Green Tea May Prevent Prostate Cancer

ANAHEIM, Calif.–After one year taking green tea catechins (GTCs), only one in a group of 32 men at high risk of developing prostate cancer were diagnosed with the disease, compared to nine out of 30 in a control group. Italian researchers found epigallocatechin gallate (EGCG) in GTCs targeted prostate cancer cells for death, without damaging benign controls. The results were reported at the 96th Annual Meeting of the American Association for Cancer Research in Anaheim, Calif.

Italian researchers from the University of Parma, University of Modena, Reggio Emilia and Saverio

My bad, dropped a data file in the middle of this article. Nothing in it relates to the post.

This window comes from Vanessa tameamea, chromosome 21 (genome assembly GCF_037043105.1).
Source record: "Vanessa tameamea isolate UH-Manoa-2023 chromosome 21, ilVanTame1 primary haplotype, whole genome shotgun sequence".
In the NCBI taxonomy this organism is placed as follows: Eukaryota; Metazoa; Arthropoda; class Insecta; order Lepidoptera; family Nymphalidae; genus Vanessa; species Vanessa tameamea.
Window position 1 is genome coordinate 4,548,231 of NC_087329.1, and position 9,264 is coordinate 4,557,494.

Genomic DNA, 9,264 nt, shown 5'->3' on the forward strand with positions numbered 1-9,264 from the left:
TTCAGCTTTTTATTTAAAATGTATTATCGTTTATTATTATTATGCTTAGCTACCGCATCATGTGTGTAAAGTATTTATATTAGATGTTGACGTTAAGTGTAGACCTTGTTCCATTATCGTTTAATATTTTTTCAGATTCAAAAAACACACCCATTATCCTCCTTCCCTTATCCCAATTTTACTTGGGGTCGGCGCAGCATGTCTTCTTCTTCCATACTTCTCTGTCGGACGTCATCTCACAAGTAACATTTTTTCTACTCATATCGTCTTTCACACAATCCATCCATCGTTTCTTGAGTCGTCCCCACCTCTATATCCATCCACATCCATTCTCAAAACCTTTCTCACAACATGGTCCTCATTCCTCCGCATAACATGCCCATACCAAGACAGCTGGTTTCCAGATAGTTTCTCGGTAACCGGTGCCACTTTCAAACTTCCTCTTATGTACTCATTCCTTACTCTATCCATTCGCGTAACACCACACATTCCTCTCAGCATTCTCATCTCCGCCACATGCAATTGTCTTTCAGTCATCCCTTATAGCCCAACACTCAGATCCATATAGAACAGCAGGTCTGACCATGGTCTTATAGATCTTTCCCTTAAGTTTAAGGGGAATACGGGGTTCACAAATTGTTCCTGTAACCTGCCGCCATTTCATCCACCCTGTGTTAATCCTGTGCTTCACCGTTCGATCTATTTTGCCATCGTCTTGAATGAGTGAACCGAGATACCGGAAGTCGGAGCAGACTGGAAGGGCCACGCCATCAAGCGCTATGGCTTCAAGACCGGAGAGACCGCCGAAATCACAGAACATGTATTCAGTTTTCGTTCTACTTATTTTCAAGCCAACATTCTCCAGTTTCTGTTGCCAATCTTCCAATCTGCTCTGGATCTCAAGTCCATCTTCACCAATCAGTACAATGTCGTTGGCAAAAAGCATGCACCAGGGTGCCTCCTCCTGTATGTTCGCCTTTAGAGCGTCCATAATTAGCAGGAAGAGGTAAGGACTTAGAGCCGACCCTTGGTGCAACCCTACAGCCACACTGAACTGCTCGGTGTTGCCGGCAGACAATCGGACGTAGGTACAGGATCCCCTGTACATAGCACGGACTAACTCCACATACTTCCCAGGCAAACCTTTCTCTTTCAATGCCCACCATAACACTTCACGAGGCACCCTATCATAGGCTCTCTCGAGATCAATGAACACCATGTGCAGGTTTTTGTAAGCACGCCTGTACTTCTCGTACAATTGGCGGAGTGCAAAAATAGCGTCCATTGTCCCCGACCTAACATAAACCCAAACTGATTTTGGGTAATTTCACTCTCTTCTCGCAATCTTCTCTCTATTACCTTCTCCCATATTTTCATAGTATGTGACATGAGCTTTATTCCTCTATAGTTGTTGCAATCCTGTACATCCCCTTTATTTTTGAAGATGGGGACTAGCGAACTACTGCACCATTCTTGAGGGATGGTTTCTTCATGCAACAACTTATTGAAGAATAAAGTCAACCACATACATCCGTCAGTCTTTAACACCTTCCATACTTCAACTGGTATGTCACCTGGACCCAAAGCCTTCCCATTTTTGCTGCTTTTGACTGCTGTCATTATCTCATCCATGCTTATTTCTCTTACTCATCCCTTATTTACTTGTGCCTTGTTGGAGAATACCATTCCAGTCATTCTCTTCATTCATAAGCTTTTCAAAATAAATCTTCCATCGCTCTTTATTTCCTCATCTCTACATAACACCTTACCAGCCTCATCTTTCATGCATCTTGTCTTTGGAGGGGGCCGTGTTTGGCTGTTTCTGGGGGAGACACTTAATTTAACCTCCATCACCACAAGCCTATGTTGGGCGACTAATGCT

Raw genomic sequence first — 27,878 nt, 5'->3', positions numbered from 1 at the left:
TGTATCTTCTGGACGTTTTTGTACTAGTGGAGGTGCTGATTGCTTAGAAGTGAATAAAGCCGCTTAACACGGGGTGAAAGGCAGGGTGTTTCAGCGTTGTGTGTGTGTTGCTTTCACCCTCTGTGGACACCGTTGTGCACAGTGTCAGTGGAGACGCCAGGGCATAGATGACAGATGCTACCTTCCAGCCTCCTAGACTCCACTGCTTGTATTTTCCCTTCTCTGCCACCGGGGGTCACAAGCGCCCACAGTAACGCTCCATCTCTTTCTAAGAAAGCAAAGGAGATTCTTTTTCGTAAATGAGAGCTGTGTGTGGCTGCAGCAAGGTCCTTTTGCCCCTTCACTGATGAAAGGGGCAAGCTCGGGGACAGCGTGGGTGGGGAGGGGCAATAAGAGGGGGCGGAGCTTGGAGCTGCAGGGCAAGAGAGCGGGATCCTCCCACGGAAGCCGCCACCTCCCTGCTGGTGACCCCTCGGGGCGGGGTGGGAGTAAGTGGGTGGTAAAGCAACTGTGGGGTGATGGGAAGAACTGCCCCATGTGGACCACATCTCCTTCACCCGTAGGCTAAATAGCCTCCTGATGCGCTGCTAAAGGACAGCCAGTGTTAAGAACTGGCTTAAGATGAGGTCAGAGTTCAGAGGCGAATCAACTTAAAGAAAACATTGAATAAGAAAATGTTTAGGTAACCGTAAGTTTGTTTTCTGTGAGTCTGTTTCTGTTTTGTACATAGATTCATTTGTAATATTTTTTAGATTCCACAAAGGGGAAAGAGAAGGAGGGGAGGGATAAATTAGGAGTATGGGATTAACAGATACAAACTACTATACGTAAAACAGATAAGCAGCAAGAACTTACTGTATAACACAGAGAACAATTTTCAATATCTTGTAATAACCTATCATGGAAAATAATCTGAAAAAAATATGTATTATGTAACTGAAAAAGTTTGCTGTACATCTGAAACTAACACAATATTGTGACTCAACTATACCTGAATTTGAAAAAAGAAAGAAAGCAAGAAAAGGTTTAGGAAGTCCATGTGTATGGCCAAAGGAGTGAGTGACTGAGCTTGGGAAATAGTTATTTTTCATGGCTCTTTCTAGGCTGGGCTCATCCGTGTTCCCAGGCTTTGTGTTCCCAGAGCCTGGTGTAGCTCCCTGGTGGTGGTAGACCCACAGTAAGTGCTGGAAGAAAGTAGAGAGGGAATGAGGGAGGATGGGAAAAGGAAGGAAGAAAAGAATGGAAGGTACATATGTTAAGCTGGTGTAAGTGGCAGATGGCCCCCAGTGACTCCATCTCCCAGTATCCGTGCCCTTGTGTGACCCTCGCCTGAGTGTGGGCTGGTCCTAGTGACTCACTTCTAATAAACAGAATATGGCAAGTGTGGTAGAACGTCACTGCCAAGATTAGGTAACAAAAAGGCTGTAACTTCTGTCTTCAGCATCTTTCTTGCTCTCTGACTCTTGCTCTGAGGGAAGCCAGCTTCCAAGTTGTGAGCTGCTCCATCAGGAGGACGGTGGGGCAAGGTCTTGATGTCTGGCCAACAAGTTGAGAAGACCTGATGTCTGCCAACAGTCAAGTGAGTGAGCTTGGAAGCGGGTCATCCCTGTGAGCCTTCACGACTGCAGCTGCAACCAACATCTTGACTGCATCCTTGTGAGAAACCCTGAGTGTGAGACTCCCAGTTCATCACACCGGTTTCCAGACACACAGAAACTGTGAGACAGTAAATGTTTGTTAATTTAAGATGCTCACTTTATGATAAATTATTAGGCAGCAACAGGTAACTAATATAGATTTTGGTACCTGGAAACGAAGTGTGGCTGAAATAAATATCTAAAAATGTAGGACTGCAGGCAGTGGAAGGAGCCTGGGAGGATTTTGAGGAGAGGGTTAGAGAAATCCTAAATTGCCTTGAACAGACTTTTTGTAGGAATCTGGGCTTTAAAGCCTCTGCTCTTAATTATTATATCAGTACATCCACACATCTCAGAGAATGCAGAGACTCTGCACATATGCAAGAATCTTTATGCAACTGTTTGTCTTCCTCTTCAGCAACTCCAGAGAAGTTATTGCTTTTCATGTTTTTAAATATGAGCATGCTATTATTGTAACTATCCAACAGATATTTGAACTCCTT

Bettuzzi found Clusterin, a gene involved in prostate apoptosis, a possible mediator of catechins’ action. “EGCG induced death in cancer cells, not normal cells, inducing Clusterin expression,” said Bettuzzi. The research subjects were aged 45 to 75 with high-grade prostatic intraepithelial neoplasia–malignant lesions that are prostate cancer precursors–for which no treatment had been given, and who were not consuming green tea, tea-derived products or antioxidants, or following anti-androgenic therapy. Intervention subjects received 200 mg of GTCs (50 percent EGCG). The 30 percent incidence rate of prostate cancer in the control group was consistent with previous findings, as was the absence of significant side effects or adverse reactions among the treated group.

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